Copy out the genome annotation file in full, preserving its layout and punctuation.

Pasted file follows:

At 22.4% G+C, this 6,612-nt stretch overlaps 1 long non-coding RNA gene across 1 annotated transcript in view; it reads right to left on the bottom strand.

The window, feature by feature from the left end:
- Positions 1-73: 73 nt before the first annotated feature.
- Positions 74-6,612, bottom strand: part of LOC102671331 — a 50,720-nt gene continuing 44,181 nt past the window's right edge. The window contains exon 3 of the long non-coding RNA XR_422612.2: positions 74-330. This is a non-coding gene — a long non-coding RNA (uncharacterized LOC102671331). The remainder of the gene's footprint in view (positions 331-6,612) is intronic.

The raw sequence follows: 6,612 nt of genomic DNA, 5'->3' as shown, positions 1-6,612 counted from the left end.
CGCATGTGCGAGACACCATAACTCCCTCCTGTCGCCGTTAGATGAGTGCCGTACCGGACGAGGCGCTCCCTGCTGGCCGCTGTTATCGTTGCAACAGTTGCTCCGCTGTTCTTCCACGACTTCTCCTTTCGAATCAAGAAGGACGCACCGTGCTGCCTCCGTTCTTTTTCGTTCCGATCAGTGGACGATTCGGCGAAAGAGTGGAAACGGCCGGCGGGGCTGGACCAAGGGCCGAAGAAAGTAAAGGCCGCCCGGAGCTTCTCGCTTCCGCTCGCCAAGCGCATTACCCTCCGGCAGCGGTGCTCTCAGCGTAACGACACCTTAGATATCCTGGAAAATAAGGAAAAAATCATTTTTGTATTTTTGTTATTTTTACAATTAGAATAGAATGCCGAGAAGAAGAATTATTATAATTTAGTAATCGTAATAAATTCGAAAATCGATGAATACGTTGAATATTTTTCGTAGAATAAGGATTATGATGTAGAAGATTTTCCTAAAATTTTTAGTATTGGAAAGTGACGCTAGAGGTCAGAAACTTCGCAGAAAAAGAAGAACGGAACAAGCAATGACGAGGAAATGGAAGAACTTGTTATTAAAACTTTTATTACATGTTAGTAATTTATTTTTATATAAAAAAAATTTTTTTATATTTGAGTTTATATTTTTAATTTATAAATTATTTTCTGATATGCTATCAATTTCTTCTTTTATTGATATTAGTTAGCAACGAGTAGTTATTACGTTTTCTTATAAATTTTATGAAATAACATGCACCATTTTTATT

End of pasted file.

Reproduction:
At 22.4% G+C, this 6,612-nt stretch overlaps 1 long non-coding RNA gene across 1 annotated transcript in view; it reads right to left on the bottom strand.

The window, feature by feature from the left end:
- Positions 1-73: 73 nt before the first annotated feature.
- Positions 74-6,612, bottom strand: part of LOC102671331 — a 50,720-nt gene continuing 44,181 nt past the window's right edge. The window contains exon 3 of the long non-coding RNA XR_422612.2: positions 74-330. This is a non-coding gene — a long non-coding RNA (uncharacterized LOC102671331). The remainder of the gene's footprint in view (positions 331-6,612) is intronic.

The raw sequence follows: 6,612 nt of genomic DNA, 5'->3' as shown, positions 1-6,612 counted from the left end.
CGCATGTGCGAGACACCATAACTCCCTCCTGTCGCCGTTAGATGAGTGCCGTACCGGACGAGGCGCTCCCTGCTGGCCGCTGTTATCGTTGCAACAGTTGCTCCGCTGTTCTTCCACGACTTCTCCTTTCGAATCAAGAAGGACGCACCGTGCTGCCTCCGTTCTTTTTCGTTCCGATCAGTGGACGATTCGGCGAAAGAGTGGAAACGGCCGGCGGGGCTGGACCAAGGGCCGAAGAAAGTAAAGGCCGCCCGGAGCTTCTCGCTTCCGCTCGCCAAGCGCATTACCCTCCGGCAGCGGTGCTCTCAGCGTAACGACACCTTAGATATCCTGGAAAATAAGGAAAAAATCATTTTTGTATTTTTGTTATTTTTACAATTAGAATAGAATGCCGAGAAGAAGAATTATTATAATTTAGTAATCGTAATAAATTCGAAAATCGATGAATACGTTGAATATTTTTCGTAGAATAAGGATTATGATGTAGAAGATTTTCCTAAAATTTTTAGTATTGGAAAGTGACGCTAGAGGTCAGAAACTTCGCAGAAAAAGAAGAACGGAACAAGCAATGACGAGGAAATGGAAGAACTTGTTATTAAAACTTTTATTACATGTTAGTAATTTATTTTTATATAAAAAAAATTTTTTTATATTTGAGTTTATATTTTTAATTTATAAATTATTTTCTGATATGCTATCAATTTCTTCTTTTATTGATATTAGTTAGCAACGAGTAGTTATTACGTTTTCTTATAAATTTTATGAAATAACATGCACCATTTTTATT